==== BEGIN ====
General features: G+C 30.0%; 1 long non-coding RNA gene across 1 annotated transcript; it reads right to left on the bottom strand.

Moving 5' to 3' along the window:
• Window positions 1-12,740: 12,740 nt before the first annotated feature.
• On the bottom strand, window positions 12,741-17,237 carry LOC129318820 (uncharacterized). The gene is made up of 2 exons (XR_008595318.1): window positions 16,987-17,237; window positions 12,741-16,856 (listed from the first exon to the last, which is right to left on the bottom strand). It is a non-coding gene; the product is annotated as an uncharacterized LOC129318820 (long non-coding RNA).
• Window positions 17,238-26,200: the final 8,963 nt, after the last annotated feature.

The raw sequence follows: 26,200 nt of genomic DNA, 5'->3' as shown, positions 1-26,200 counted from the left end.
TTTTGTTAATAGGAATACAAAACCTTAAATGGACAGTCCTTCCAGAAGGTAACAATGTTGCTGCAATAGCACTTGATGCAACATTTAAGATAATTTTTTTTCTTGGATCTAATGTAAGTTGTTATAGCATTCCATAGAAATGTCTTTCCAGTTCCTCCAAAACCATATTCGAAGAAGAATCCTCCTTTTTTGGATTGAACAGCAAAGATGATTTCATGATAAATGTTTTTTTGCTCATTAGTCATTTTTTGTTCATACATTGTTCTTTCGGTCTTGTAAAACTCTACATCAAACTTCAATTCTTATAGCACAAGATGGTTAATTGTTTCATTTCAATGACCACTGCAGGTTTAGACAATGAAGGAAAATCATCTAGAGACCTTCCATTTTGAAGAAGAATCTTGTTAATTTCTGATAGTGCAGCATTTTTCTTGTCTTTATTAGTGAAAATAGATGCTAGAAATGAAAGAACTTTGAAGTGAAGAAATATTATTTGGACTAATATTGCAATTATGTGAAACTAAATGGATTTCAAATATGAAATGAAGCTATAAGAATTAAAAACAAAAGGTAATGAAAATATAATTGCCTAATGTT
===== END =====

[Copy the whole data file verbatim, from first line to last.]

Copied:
General features: G+C 30.0%; 1 long non-coding RNA gene across 1 annotated transcript; it reads right to left on the bottom strand.

Moving 5' to 3' along the window:
• Window positions 1-12,740: 12,740 nt before the first annotated feature.
• On the bottom strand, window positions 12,741-17,237 carry LOC129318820 (uncharacterized). The gene is made up of 2 exons (XR_008595318.1): window positions 16,987-17,237; window positions 12,741-16,856 (listed from the first exon to the last, which is right to left on the bottom strand). It is a non-coding gene; the product is annotated as an uncharacterized LOC129318820 (long non-coding RNA).
• Window positions 17,238-26,200: the final 8,963 nt, after the last annotated feature.

The raw sequence follows: 26,200 nt of genomic DNA, 5'->3' as shown, positions 1-26,200 counted from the left end.
TTTTGTTAATAGGAATACAAAACCTTAAATGGACAGTCCTTCCAGAAGGTAACAATGTTGCTGCAATAGCACTTGATGCAACATTTAAGATAATTTTTTTTCTTGGATCTAATGTAAGTTGTTATAGCATTCCATAGAAATGTCTTTCCAGTTCCTCCAAAACCATATTCGAAGAAGAATCCTCCTTTTTTGGATTGAACAGCAAAGATGATTTCATGATAAATGTTTTTTTGCTCATTAGTCATTTTTTGTTCATACATTGTTCTTTCGGTCTTGTAAAACTCTACATCAAACTTCAATTCTTATAGCACAAGATGGTTAATTGTTTCATTTCAATGACCACTGCAGGTTTAGACAATGAAGGAAAATCATCTAGAGACCTTCCATTTTGAAGAAGAATCTTGTTAATTTCTGATAGTGCAGCATTTTTCTTGTCTTTATTAGTGAAAATAGATGCTAGAAATGAAAGAACTTTGAAGTGAAGAAATATTATTTGGACTAATATTGCAATTATGTGAAACTAAATGGATTTCAAATATGAAATGAAGCTATAAGAATTAAAAACAAAAGGTAATGAAAATATAATTGCCTAATGTT